Long-time BYU donor Jack Wheatley leaves behind a legacy of service, humility

Jack Wheatley and his wife, Mary Lois, were major donors to Brigham Young University and other schools. (Charles Wheatley)

Jack Wheatley was one of the first people to show up and help whenever a need arose at BYU. He selflessly dedicated countless hours, effort and funds to improving BYU in priceless ways.

The influential BYU donor died at home on Oct. 31, 2020, after a life dedicated to service, philanthropy, discipleship, humility and love.

Family members, friends and colleagues are saddened by his death, but his impact at BYU and elsewhere will not be soon forgotten.

Wheatley’s son Charles said his father taught his family to be hardworking and faithful to the Lord and to always uplift others.

Wheatley slowly grew wealthy through his engineering and building expertise and business investments in real estate after being born a small-town farm boy.

Charles said his dad took his stewardship of resources and wealth seriously, always giving away as much of it as he could. “He always felt that the more he gave away to good causes, the more he was blessed with more resources to give away.” Charles said his father got a lot of joy and satisfaction out of doing good things and impacting people for the better.

Impacts for BYU

After a massive and successful fundraising campaign for BYU, Charles said Wheatley and his team were inspired to create a group of donors that would be supporters of BYU on an ongoing basis. In 2000, BYU formed the President’s Leadership Council.

As co-chair of the President’s Leadership Council for 10 years, it was Wheatley’s job to contact potential donors and pitch ideas to them. Charles said many of those Wheatly recruited will jokingly say Wheatley was their “most expensive” friend because he persuaded them to donate so much to the university.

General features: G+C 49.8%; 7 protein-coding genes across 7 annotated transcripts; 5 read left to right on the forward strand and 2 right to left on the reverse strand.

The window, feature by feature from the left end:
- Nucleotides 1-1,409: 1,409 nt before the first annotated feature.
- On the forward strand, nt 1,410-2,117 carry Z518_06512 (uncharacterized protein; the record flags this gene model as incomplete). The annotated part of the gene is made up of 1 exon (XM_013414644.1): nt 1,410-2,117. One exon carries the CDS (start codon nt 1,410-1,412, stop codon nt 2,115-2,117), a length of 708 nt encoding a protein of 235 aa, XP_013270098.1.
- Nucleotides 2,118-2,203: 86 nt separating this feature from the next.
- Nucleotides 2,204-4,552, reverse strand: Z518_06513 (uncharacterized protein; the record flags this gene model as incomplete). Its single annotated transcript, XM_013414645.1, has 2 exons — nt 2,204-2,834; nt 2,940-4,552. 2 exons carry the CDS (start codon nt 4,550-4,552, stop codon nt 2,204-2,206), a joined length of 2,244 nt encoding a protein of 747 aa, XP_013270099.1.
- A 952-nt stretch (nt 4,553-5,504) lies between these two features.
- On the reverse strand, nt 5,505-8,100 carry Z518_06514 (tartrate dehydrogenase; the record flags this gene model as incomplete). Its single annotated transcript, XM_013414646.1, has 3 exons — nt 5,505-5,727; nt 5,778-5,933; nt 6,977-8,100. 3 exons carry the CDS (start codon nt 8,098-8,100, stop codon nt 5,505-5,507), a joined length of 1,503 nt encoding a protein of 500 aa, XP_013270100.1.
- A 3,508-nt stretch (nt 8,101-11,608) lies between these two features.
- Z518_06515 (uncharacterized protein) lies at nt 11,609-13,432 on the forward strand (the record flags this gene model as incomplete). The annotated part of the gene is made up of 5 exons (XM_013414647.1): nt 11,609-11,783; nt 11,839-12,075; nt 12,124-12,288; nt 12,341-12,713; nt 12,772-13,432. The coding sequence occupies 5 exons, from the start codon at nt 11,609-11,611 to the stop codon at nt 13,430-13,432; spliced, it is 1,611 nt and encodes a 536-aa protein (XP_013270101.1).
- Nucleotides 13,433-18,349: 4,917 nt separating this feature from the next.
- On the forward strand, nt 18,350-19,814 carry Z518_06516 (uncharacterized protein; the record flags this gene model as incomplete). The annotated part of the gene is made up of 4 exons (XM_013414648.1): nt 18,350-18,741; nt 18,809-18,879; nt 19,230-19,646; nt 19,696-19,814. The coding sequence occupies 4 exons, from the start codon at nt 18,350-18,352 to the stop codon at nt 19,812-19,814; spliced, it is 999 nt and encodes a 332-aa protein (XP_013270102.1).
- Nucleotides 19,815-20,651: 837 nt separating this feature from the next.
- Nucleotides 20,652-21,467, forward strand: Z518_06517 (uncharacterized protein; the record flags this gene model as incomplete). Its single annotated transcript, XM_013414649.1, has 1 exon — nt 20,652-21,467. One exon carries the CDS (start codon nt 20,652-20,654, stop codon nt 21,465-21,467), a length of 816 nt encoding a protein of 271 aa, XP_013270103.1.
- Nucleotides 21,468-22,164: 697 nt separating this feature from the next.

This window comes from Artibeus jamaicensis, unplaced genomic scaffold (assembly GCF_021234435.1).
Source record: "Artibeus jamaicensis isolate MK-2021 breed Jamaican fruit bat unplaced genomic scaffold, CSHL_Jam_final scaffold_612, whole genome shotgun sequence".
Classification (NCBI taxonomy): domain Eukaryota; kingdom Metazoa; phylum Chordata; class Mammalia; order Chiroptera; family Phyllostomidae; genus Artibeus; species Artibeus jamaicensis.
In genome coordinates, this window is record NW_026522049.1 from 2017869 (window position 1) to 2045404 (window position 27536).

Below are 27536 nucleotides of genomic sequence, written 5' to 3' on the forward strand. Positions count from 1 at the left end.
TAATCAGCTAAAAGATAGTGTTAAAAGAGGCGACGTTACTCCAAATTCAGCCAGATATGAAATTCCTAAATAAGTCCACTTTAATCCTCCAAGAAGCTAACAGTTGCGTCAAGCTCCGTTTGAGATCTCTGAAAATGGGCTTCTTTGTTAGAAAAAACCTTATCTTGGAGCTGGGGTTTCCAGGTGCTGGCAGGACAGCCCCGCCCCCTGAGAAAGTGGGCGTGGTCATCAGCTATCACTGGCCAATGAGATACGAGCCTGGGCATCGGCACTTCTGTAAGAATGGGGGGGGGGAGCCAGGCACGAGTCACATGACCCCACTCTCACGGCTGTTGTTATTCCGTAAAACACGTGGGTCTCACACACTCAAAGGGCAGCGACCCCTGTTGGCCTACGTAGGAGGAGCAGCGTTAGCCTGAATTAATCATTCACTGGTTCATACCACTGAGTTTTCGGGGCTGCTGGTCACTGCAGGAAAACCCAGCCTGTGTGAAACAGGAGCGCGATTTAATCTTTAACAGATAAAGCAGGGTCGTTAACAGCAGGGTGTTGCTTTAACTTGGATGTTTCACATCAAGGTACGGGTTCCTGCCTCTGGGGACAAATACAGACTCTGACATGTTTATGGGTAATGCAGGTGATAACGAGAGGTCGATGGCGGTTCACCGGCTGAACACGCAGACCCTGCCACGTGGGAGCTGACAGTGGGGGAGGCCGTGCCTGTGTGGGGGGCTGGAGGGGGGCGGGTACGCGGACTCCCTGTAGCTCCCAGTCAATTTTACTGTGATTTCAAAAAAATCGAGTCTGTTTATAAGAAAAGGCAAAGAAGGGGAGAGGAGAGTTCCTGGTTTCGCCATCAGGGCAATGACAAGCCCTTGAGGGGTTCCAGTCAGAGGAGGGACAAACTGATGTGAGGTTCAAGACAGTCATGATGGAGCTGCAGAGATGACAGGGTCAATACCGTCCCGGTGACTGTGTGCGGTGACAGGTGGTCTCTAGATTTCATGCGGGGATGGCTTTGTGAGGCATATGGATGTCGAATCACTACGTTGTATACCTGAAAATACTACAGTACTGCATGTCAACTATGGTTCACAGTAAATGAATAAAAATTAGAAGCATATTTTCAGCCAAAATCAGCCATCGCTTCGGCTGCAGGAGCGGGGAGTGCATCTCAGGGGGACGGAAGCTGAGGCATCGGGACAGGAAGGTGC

Dick Oliver was one of many friends and colleagues Wheatley recruited to become a member of the council. He said Wheatley was never ostentatious with his money and instead used what he was given to bless others’ lives.

“If you want to spread your good fortune, the best way to do it is to put it into young people,” Wheatley said in 2013, showing his inclination to invest in college education systems.

“It was very obvious to everybody that his love was not only for BYU, but to do something. To do something good with what the Lord had blessed him with,” said King Husein, a close friend and fellow BYU donor.

Wheatley influenced many people to live the gospel of Christ more fully. Husein said Wheatley taught him how to live a consecrated life and that he “embodied Christlike attributes.”

Wheatley first visited BYU in the 1970s and ever since has donated significant funds to BYU for building construction, landscaping, projects and more.

According to a 2013 BYU Magazine article, Wheatley paid for thousands of trees planted on campus, built fountains and landscapes around the buildings, designed the gardens at the Jerusalem Center, and supported or founded many more BYU programs and institutions. He also sponsored construction of the Hinckley Center, BYU Broadcasting Building, Life Sciences Building, remodeling of the Joseph F. Smith Building and design of the new Heritage Halls complex.

Wheatley, according to the magazine article, also donated to BYU Idaho and Hawaii, BYU Pathways, West Point Academy, Southern Virginia University, Idaho State University, the University of Utah, and many Church history sites and temples for The Church of Jesus Christ of Latter-day Saints.

Tanise Chung-Hoon, philanthropies managing director for the Church, worked with Wheatley for many BYU projects. She said he “invests his time, talent, treasure and his testimony into every project.”

Chung-Hoon said his primary interest was in the beautification and building of BYU. She said he believed that when people are in beautiful spaces, they can accomplish their goals more effectively and magnify their talents. Which in turn, he believed, would lead people to bless those around them.

Here are some pictures of campus buildings and landscapes that Wheatley helped design, fund, or build.

“He had a vision of what a beautiful Zion campus could be,” Chung-Hoon said. He lent his leadership and design talent in addition to financial investments. Chung-Hoon said he sacrificed to help others and always encouraged those around him to do the same.

Chung-Hoon originally met Wheatley when she was a BYU student. Over the years, she grew closer to him through mentorship and work opportunities. She said she is honored and humbled to have had his mentoring influence in her life.

But for all of his charity, Wheatley refused to take credit. Charles said he was “doing it to create good,” not to get praise.

The Museum of Art

One major contribution Wheatley made to BYU was aiding in construction for the Museum of Art. Former Museum Associate Director Ed Lind said “the museum simply wouldn’t be here without Jack.”